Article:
12 Sep 2013

Thousands still without power after storm

10:24 pm on 12 September 2013

Lines companies estimate about 13,300 properties are still without power in Canterbury, with some people likely to be without power for another four days, following Tuesday night's violent storm.

Federated Farmers adverse events spokesperson Katie Milne estimates the storm has cost farmers tens of millions of dollars in damage.

The storm brought trees and power lines down.

The Canterbury storm in September 2013 brought trees and power lines down. Photo: RNZ

Many dairy farmers are using diesel generators to run milking sheds while others are taking cows to neighbour's sheds or stopping milking altogether. But Ms Milne says an even bigger problem is getting water to stock, with power cut to water pumps.

Federated Farmers North Canterbury field officer Pam Boland says communication is also a problem with phone lines down and cellphone coverage limited on many farms.

She says without the internet and cell network, it is almost impossible to communicate up-to-date information from lines companies to isolated rural properties.

On Thursday 9,000 Orion customers remained blacked out in mid Canterbury, mostly in the Selwyn district.

The lines company says because of the extent of the damage to power lines it's possible some will be without power for another four days.

Another South Island distributor, MainPower, says 4,300 of its customers in North Canterbury still don't have electricity. About 30,000 customers were cut off in the South Island at the height of the storm.

North Island lines company Powerco says it has restored electricity to nearly all of its lower North Island customers, with just 300 now without power. A total 10,000 of its customers in Taranaki, Wairarapa, Tararua and Manawatu were blacked out earlier.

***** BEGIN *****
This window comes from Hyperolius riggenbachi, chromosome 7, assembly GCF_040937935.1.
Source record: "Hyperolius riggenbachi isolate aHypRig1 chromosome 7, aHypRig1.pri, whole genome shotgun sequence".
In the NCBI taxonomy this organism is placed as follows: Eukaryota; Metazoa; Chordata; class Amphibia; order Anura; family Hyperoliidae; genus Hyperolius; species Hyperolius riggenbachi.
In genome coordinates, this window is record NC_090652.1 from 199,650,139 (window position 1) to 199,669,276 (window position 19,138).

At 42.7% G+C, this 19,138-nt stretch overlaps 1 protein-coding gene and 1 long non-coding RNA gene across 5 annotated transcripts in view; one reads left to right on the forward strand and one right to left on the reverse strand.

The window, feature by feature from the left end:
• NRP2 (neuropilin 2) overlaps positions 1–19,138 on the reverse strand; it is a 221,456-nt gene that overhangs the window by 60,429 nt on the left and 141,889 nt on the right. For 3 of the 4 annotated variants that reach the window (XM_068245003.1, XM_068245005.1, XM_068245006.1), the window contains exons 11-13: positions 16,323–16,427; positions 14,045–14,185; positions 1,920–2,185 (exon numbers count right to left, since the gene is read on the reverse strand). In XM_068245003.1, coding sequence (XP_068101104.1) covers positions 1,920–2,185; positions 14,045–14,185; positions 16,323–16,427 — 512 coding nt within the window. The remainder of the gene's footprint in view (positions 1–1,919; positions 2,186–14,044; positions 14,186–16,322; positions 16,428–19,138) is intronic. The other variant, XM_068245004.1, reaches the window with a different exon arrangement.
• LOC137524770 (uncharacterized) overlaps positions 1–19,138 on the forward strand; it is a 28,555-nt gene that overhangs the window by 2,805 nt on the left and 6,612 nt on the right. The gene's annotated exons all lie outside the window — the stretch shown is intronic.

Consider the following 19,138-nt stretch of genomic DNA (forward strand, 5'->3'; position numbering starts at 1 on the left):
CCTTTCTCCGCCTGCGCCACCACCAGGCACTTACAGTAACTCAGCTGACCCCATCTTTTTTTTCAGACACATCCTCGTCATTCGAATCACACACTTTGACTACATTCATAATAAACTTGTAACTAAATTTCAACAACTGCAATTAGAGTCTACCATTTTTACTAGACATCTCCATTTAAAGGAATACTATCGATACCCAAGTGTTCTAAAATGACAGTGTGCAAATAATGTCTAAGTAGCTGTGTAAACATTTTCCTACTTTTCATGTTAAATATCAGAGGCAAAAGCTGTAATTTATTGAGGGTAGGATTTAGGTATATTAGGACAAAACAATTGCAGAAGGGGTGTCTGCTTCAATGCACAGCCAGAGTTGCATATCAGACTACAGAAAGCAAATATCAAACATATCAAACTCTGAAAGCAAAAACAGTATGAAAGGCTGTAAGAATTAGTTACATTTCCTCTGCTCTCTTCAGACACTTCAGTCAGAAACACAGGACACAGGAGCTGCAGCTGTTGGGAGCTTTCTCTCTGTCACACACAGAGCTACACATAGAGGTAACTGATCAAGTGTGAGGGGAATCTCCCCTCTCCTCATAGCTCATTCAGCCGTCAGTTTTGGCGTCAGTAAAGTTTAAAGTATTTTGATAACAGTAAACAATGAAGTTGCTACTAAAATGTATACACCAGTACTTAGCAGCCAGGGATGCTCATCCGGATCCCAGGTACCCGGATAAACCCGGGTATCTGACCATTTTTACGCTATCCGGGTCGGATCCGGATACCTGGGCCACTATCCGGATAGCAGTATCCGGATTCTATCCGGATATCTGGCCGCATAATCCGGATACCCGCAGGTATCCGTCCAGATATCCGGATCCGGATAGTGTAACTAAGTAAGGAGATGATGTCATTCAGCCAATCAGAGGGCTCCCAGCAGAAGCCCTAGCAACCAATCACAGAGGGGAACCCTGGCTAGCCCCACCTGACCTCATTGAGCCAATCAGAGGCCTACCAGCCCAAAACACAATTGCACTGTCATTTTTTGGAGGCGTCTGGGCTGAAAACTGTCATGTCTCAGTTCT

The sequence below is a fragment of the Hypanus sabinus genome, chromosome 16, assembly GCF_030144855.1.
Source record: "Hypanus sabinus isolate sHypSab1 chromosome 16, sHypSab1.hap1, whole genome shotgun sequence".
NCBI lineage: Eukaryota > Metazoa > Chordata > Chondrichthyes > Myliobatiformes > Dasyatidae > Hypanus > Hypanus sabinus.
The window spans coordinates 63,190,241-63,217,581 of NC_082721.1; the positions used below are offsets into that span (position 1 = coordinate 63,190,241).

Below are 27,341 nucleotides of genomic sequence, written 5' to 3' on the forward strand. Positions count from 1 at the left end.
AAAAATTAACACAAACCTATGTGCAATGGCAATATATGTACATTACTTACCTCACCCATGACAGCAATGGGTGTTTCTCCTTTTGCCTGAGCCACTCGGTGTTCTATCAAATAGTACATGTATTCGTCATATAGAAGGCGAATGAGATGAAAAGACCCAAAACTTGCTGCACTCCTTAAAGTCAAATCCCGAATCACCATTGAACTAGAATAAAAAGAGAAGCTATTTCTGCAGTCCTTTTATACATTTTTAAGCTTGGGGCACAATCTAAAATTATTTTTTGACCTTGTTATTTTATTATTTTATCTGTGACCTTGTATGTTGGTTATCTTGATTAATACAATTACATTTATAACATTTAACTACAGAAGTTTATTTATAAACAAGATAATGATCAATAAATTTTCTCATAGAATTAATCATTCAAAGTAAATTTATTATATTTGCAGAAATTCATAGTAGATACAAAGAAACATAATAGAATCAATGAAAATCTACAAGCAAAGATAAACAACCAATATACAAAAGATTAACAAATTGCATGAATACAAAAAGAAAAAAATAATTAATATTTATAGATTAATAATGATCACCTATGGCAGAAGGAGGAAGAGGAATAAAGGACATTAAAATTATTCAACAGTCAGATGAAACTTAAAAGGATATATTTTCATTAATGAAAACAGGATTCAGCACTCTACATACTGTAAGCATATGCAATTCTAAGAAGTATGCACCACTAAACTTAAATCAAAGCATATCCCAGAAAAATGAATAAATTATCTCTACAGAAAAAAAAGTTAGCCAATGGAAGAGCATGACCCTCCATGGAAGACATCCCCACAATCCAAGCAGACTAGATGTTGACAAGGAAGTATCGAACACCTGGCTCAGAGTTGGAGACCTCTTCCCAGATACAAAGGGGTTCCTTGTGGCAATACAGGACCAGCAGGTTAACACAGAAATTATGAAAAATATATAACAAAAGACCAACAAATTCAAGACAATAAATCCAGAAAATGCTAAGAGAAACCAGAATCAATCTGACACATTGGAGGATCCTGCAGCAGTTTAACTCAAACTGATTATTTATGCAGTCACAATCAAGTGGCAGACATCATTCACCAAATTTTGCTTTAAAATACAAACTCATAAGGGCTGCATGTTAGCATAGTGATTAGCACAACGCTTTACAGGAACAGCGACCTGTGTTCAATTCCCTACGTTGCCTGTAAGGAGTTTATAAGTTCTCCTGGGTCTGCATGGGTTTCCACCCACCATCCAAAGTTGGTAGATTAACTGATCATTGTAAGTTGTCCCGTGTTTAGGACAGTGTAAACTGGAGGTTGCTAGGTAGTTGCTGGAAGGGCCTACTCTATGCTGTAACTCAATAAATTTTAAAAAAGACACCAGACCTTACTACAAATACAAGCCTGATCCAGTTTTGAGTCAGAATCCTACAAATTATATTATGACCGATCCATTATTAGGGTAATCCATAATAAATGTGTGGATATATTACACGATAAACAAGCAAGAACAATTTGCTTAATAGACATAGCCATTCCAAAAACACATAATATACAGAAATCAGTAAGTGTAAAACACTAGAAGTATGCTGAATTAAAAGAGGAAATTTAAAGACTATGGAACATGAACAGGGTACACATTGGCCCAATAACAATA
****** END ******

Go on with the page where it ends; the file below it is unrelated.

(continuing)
An irrigation body says more than 800 irrigators across Canterbury appear to be severely damaged and will need to be repaired or written off.

Irrigation New Zealand says the situation is extremely serious because of a lack of parts to repair them.

Chief executive Andrew Curtis estimates there will be a six to eight week lag before parts arrive from overseas and then a similar timeframe before repairs can be completed.

Waimate District Council chief executive Tony Alden says his region is facing a massive cleanup after it was hit by winds exceeding 200 kilometres an hour. He says pine plantations and other forestry blocks have been destroyed.

Mr Alden says he does not know yet how much the cleanup will cost.

Selwyn District Council is offering hot showers and water to residents without power as well as water to farmers for stock.

The council is asking people to conserve water and avoid flushing toilets while it fixes damage to water supply schemes and sewerage systems. It says the lack of electricity to power water pumps is a problem.

Flights return to normal

Air New Zealand has been clearing the backlog of passengers stranded after the storm caused flight cancellations.

Wellington Airport was closed to domestic flights on Wednesday night because of high winds and further flights were cancelled on Thursday because Air New Zealand had been unable to reposition its aircraft.

The airline said on Thursday morning it had a backlog of 2,500 passengers from 23 cancelled flights. Jetstar was not expecting any problems.